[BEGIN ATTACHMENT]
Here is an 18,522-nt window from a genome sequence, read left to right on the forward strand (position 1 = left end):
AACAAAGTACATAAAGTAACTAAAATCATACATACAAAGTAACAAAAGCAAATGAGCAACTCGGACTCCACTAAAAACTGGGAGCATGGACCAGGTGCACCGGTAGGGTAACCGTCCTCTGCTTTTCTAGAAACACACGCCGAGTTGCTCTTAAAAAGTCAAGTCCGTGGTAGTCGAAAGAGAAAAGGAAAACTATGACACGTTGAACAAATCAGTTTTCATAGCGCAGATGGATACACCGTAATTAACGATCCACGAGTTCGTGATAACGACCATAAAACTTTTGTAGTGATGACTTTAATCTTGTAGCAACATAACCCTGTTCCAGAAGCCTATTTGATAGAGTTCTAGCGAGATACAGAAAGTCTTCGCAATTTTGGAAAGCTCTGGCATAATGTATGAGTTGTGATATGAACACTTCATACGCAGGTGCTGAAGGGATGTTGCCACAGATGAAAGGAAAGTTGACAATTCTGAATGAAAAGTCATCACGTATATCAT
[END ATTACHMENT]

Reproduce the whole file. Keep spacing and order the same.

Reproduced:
Here is an 18,522-nt window from a genome sequence, read left to right on the forward strand (position 1 = left end):
AACAAAGTACATAAAGTAACTAAAATCATACATACAAAGTAACAAAAGCAAATGAGCAACTCGGACTCCACTAAAAACTGGGAGCATGGACCAGGTGCACCGGTAGGGTAACCGTCCTCTGCTTTTCTAGAAACACACGCCGAGTTGCTCTTAAAAAGTCAAGTCCGTGGTAGTCGAAAGAGAAAAGGAAAACTATGACACGTTGAACAAATCAGTTTTCATAGCGCAGATGGATACACCGTAATTAACGATCCACGAGTTCGTGATAACGACCATAAAACTTTTGTAGTGATGACTTTAATCTTGTAGCAACATAACCCTGTTCCAGAAGCCTATTTGATAGAGTTCTAGCGAGATACAGAAAGTCTTCGCAATTTTGGAAAGCTCTGGCATAATGTATGAGTTGTGATATGAACACTTCATACGCAGGTGCTGAAGGGATGTTGCCACAGATGAAAGGAAAGTTGACAATTCTGAATGAAAAGTCATCACGTATATCAT